Do you wish to do something, Daddy, that will ensure your eternal salvation? There is a family here who are in awfully desperate straits. A mother and father and four visible children—the two older boys have disappeared into the world to make their fortune and have not sent any of it back. The father worked in a glass factory and got consumption—it's awfully unhealthy work—and now has been sent away to a hospital. That took all their savings, and the support of the family falls upon the oldest daughter, who is twenty-four. She dressmakes for $1.50 a day (when she can get it) and embroiders centrepieces in the evening. The mother isn't very strong and is extremely ineffectual and pious. She sits with her hands folded, a picture of patient resignation, while the daughter kills herself with overwork and responsibility and worry; she doesn't see how they are going to get through the rest of the winter—and I don't either. One hundred dollars would buy some coal and some shoes for three children so that they could go to school, and give a little margin so that she needn't worry herself to death when a few days pass and she doesn't get work.
You are the richest man I know. Don't you suppose you could spare one hundred dollars? That girl deserves help a lot more than I ever did. I wouldn't ask it except for the girl; I don't care much what happens to the mother—she is such a jelly-fish.
The way people are for ever rolling their eyes to heaven and saying, "Perhaps it's all for the best," when they are perfectly dead sure it's not, makes me enraged. Humility or resignation or whatever you choose to call it, is simply impotent inertia. I'm for a more militant religion!
We are getting the most dreadful lessons in philosophy—all of Schopenhauer for to-morrow. The professor doesn't seem to realize that we are taking any other subject. He's a queer old duck; he goes about with his head in the clouds and blinks dazedly when occasionally he strikes solid earth. He tries to lighten his lectures with an occasional witticism—and we do our best to smile, but I assure you his jokes are no laughing matter. He spends his entire time between classes in trying to figure out whether matter really exists or whether he only thinks it exists.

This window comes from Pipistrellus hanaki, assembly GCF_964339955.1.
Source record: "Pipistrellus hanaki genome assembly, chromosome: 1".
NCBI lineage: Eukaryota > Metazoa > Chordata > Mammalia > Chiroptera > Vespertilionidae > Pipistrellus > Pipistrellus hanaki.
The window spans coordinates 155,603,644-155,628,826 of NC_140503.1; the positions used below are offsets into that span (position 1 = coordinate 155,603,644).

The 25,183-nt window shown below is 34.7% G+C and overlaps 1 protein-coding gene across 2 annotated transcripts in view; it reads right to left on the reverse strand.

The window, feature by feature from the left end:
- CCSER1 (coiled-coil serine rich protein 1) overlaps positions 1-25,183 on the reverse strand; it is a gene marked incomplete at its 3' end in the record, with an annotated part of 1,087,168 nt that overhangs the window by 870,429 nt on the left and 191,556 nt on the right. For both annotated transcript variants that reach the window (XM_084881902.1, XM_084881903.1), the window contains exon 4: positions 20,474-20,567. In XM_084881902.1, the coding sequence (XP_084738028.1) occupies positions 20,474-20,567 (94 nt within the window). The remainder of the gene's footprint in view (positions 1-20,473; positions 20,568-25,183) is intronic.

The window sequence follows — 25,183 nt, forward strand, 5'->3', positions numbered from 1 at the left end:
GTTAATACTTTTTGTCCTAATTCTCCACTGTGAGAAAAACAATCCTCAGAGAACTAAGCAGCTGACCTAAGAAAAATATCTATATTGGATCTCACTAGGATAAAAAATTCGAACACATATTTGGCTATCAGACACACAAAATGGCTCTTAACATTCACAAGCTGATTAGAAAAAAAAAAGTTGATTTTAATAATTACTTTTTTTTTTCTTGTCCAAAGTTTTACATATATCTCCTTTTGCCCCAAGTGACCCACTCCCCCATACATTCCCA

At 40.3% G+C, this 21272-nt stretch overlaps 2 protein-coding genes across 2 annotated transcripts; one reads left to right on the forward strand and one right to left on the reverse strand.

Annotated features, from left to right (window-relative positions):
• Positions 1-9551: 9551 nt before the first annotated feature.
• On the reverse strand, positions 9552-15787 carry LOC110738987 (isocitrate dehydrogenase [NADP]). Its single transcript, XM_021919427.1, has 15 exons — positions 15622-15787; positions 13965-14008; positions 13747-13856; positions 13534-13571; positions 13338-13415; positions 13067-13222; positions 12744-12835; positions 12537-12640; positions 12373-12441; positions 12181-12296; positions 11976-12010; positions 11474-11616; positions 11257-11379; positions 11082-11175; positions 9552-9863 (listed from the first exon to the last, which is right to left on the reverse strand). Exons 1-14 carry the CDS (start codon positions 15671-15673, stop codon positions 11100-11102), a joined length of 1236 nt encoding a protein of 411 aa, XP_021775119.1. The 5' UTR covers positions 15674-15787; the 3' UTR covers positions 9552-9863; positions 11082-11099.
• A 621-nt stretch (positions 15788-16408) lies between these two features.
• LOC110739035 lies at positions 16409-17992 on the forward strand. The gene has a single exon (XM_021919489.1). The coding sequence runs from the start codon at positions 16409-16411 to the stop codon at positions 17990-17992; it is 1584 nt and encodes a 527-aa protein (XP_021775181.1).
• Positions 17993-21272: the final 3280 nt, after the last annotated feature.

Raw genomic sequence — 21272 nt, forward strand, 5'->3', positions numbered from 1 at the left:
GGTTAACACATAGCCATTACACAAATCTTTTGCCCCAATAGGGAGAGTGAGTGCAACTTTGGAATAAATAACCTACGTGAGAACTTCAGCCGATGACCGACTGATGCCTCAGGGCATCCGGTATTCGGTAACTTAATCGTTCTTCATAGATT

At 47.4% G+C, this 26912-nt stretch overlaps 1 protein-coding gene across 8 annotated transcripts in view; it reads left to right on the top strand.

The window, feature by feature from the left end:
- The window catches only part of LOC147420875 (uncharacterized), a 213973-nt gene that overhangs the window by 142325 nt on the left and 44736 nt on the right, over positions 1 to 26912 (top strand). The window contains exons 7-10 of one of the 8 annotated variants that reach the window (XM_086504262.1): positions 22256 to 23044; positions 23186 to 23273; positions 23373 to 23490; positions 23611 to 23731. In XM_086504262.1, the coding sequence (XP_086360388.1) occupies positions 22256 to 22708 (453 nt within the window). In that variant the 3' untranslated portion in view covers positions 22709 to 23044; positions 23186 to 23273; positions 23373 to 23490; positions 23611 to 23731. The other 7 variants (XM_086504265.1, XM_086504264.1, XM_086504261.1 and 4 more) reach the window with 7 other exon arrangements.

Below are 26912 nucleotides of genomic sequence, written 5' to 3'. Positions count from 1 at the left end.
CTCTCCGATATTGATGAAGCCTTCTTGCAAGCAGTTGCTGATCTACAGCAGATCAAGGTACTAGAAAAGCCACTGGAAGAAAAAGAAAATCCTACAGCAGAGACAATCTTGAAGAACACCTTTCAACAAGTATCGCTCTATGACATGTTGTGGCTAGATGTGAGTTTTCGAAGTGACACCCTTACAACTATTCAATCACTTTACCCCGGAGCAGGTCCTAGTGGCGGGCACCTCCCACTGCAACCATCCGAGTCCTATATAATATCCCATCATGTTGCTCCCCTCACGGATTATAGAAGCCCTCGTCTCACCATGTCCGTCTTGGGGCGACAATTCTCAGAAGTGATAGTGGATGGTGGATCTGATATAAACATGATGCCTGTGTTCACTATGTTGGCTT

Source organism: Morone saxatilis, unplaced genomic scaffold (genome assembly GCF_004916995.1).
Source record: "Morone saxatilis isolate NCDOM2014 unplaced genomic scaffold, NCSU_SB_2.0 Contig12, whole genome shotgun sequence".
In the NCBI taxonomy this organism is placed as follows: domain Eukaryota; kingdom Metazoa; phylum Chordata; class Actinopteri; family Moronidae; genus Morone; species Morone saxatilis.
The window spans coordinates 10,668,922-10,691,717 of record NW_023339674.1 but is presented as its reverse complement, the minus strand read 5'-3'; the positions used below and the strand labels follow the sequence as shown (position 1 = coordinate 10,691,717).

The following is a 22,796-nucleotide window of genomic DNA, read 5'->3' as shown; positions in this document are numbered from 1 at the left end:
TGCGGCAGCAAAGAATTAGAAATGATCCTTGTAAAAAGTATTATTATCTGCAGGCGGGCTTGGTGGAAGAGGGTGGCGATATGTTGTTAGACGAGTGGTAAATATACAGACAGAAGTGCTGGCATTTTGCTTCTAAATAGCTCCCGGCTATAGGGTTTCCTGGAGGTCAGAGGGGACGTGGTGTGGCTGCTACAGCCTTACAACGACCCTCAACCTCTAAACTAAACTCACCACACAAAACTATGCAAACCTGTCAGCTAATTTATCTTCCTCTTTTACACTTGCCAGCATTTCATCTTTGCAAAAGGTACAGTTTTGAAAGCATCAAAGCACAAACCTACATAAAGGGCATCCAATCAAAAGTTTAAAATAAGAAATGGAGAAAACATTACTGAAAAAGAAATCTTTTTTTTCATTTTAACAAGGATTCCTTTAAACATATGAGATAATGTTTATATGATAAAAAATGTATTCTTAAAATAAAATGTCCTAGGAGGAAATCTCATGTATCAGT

I'm sure my sewing girl hasn't any doubt but that it exists!
Where do you think my new novel is? In the waste-basket. I can see myself that it's no good on earth, and when a loving author realizes that, what would be the judgment of a critical public?
I address you, Daddy, from a bed of pain. For two days I've been laid up with swollen tonsils; I can just swallow hot milk, and that is all. "What were your parents thinking of not to have those tonsils out when you were a baby?" the doctor wished to know. I'm sure I haven't an idea, but I doubt if they were thinking much about me.
I just read this over before sealing it. I don't know why I cast such a misty atmosphere over life. I hasten to assure you that I am young and happy and exuberant; and I trust you are the same. Youth has nothing to do with birthdays, only with alivedness of spirit, so even if your hair is grey, Daddy, you can still be a boy.